Scientists have looked at curcumin’s role in disease reversal and cancer, more specifically. They found that curcumin may help with pancreatic, prostate, and other forms of cancer. According to Cancer Research UK, “several laboratory studies on cancer cells have shown that curcumin does have anticancer effects. It seems to be able to kill cancer cells and prevent more from growing. It has the best effects on breast cancer, bowel cancer, stomach cancer, and skin cancer cells (4).
A small pilot study in patients with familial adenomatous polyposis (FAP) disorder (the development of hundreds of benign tumors in the colon, eventually leading to colorectal cancer) had positive results. Subjects were given a combination of 480 mg of curcumin and 20 mg of quercetin to take orally 3 times per day. The number and size of tumors in patients reduced by ~60 percent over a 6 month period (1).
Helps with Arthritis
Curcumin is known for its powerful anti-inflammatory and pain-reducing effects. One study looked at 45 rheumatoid arthritis patients and compared the benefits of curcumin from turmeric and the arthritic drug diclofenac sodium (NSAID)—which puts people at risk of developing leaky gut and heart disease.
The study split patients into three groups: diclofenac sodium alone, curcumin alone, and a combination of the two. The researchers found that the curcumin group showed the highest percentage of improvement in overall scores (disease activity scores). Those scores were significantly better than those in the diclofenac sodium group (5).
More importantly, the curcumin treatment was found to be safe and did not show any adverse events.
Another review of randomized, controlled trials in the Journal of Medicinal Food confirmed the efficacy of turmeric extract in the treatment of arthritis (6).
May help with depression symptoms
Dozens of research trials have proven the benefits of turmeric to include its effectiveness in reducing depression symptoms in animals. These results may be because of curcumin’s impact on neurotransmitter function.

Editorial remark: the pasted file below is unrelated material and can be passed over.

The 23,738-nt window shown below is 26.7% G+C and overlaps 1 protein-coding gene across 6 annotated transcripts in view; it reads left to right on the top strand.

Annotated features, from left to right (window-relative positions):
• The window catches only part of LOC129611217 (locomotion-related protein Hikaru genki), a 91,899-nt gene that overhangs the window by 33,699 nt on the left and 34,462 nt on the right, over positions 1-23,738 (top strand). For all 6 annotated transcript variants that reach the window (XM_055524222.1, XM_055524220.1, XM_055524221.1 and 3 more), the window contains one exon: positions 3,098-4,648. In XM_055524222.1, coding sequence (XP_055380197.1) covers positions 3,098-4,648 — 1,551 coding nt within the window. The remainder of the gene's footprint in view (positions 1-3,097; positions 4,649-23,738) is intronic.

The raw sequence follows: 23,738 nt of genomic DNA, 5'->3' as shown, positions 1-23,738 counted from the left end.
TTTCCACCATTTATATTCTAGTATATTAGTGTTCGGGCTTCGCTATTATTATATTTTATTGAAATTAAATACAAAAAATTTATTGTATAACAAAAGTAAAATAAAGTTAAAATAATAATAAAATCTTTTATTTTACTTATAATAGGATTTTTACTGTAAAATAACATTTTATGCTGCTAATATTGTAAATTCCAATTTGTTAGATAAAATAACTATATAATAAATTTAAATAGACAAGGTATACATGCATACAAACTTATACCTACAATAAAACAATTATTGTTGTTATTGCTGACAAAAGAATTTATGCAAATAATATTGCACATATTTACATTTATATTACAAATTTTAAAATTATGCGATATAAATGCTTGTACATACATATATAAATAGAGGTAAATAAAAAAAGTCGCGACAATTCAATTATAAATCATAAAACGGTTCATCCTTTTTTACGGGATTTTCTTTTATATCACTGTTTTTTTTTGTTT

Phytotherapy Research published a study that looked at 60 subjects diagnosed with major depressive disorder. The study split the group into a turmeric curcumin group, a fluoxetine group, and a combination of the two. Results found curcumin to be equally as effective as fluoxetine in managing depression (7).
Promote Skin Health
In addition to turmeric’s high anti-inflammatory properties, the root is jam-packed with antioxidants that have proven effective in treating multiple skin conditions.
We know that antioxidants fight free radicals and oxidative stress, both of which lead to accelerated aging. Beyond being a potent anti-aging herb, turmeric can also increase glow, speed up wound healing, decrease pore size, and reduce acne scarring.
One uncontrolled pilot study looked at the effect of turmeric paste on 814 participants and found it to cure 97 percent of scabies cases within 3 to 15 days (8).
Supports Relief of Inflammatory Bowel Diseases
As we learned earlier, turmeric seems to have a particular affinity for reducing inflammation. Inflammatory bowel diseases like Crohn’s disease and ulcerative colitis may have a hard chance of standing up to curcumin. This is largely because turmeric can reduce inflammation, particularly in the gastrointestinal tract. Patients who took 1 to 2 g of curcumin per day experienced a reduction in symptoms (1).